After Barbara Eden and Larry Hagman's success in "I Dream Of Genie," they wanted to work in dramatic films and TV. Well, they exceeded beyond their wildest dreams and expectations in this film. A little girl was murdered and the local hotel owner (Eden's father) has suddenly left town. Her soon-to-be ex-husband (Hagman), arrives, angering Eden. However, after a hostile reception from the townspeople, she's glad to have him along. As they piece the clues together, they mystery comes to a harrowing conclusion. Do yourself a favor: If this film is ever broadcast in your area, watch it. Or better yet, set your VCR or DVD player to record, and record this wonderful film. I did. And, I occasionally take it off of the shelf, duct it off, and play it. The only question I have is, what is that wonderful piano music that John Rubenstein is playing throughout the film? If anyone knows, my email is firstname.lastname@example.org Thanks.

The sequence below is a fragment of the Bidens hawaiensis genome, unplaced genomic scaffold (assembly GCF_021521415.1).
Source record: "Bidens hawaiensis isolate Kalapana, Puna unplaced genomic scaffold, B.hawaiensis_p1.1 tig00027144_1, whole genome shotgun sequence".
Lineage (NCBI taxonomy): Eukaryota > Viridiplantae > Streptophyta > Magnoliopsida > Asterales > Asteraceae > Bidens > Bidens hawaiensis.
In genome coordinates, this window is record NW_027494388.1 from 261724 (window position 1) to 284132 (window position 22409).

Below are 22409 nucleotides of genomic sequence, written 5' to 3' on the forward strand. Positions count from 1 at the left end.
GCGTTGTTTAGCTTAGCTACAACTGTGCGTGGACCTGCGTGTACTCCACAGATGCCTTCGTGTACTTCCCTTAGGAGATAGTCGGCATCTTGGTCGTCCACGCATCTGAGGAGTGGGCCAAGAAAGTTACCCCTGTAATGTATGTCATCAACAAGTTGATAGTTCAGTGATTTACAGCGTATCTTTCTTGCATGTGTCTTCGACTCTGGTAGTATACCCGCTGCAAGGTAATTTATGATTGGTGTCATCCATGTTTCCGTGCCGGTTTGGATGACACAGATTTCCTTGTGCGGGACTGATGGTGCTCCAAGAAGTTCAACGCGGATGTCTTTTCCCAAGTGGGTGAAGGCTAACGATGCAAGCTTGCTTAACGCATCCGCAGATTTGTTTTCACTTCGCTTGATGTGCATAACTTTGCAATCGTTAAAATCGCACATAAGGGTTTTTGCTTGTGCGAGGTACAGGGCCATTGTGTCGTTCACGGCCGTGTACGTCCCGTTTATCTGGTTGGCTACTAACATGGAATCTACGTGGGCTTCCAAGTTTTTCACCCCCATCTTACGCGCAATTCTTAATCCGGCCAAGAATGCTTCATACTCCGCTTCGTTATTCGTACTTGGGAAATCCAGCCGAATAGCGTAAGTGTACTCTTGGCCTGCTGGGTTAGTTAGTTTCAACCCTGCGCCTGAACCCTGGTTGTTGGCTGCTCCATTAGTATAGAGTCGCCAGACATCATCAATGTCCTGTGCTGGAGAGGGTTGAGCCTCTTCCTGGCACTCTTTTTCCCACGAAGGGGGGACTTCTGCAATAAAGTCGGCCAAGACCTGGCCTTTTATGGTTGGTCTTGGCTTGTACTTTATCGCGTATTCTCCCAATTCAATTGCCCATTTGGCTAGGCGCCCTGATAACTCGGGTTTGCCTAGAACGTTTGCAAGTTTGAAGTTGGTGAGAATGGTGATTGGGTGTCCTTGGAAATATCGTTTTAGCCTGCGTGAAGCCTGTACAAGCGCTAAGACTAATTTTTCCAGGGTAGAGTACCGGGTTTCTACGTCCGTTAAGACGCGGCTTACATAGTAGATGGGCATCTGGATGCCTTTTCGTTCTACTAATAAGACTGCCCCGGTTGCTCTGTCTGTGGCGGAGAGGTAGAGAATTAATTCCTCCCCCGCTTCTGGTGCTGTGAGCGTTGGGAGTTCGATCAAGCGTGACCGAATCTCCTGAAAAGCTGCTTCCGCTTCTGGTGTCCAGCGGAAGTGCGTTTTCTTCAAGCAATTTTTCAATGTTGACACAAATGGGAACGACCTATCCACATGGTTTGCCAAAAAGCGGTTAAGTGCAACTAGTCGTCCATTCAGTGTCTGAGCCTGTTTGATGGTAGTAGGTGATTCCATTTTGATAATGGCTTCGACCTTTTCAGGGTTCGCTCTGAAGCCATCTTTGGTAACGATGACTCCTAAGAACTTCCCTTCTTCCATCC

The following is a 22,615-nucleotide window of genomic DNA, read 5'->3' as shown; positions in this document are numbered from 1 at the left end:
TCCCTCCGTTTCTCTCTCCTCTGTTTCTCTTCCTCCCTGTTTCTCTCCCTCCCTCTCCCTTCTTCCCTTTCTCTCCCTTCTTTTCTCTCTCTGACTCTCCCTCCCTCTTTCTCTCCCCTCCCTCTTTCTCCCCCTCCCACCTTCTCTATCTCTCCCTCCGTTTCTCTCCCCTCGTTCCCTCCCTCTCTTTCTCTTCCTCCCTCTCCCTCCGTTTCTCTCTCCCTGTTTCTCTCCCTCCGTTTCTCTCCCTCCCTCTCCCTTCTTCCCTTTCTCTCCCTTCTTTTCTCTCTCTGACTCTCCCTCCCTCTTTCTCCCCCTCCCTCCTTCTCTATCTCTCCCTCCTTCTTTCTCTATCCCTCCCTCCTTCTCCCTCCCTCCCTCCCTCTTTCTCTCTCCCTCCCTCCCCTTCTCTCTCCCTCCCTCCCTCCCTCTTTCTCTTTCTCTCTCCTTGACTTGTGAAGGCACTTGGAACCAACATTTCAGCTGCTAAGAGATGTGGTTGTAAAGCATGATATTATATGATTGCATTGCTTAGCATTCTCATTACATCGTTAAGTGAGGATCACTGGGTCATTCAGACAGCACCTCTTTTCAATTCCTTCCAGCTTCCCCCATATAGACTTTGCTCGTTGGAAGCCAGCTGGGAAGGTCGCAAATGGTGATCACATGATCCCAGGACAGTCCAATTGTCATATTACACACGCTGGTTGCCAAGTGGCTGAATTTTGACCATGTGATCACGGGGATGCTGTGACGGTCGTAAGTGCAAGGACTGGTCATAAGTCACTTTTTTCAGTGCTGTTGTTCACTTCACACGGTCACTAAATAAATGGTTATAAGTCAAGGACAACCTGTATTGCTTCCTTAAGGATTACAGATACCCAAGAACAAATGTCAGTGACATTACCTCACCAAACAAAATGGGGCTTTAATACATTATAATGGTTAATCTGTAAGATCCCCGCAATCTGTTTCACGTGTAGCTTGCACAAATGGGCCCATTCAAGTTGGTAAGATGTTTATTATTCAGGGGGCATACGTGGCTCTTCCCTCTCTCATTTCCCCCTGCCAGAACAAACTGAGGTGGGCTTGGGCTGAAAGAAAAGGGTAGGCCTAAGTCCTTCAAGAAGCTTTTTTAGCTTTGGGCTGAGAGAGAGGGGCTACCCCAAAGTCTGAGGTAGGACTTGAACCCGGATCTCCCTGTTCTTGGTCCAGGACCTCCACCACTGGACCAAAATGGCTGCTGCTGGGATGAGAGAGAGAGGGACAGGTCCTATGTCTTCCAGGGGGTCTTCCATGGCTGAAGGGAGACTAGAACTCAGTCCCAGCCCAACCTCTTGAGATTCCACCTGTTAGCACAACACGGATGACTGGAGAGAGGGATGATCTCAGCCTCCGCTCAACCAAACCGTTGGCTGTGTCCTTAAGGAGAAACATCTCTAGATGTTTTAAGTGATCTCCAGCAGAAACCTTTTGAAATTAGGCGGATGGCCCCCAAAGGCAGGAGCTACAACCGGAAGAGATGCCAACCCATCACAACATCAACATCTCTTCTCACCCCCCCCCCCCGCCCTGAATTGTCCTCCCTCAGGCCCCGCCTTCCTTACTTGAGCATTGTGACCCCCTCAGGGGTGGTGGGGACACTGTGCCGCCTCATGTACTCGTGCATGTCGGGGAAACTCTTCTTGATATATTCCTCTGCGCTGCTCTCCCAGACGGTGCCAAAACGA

Most of the made-for-TV movies of the early '70s were junk. "A Howling in the Woods" is the one glorious exception, and should have been released to theatres. Two eerie plots eventually converge in an expertly plotted thriller. Always underrated as an actress, Barbara Eden is superb as the lady-in-distress who indeed, while staying in a remote rural locale, is literally jolted by the nocturnal sounds of a "howling in the woods." This nifty, scarifying thriller is always two steps ahead of the viewer in it's deliciously intricate plot turns and twists. Expertly directed by Daniel Petrie. A forgotten jewel, long overdue for restoration and a cable-TV or theatrical release. Utterly terrifying, and Miss Eden, never more breathtakingly beautiful and vulnerable, is at her peak. Forget "I Dream of Jeannie". Instead check out and shiver through this spellbinding mystery-suspense-thriller classic!